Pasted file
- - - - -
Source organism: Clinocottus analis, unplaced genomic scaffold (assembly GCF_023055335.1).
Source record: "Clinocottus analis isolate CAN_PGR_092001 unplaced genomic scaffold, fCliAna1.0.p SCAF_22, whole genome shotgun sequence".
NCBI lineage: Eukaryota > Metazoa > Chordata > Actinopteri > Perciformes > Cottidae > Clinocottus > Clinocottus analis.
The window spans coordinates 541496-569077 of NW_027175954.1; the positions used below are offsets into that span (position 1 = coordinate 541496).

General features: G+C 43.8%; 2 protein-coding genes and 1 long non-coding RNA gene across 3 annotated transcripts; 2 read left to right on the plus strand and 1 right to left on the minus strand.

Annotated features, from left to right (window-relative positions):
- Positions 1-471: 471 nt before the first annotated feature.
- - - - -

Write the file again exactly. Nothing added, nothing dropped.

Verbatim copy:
Source organism: Clinocottus analis, unplaced genomic scaffold (assembly GCF_023055335.1).
Source record: "Clinocottus analis isolate CAN_PGR_092001 unplaced genomic scaffold, fCliAna1.0.p SCAF_22, whole genome shotgun sequence".
NCBI lineage: Eukaryota > Metazoa > Chordata > Actinopteri > Perciformes > Cottidae > Clinocottus > Clinocottus analis.
The window spans coordinates 541496-569077 of NW_027175954.1; the positions used below are offsets into that span (position 1 = coordinate 541496).

General features: G+C 43.8%; 2 protein-coding genes and 1 long non-coding RNA gene across 3 annotated transcripts; 2 read left to right on the plus strand and 1 right to left on the minus strand.

Annotated features, from left to right (window-relative positions):
- Positions 1-471: 471 nt before the first annotated feature.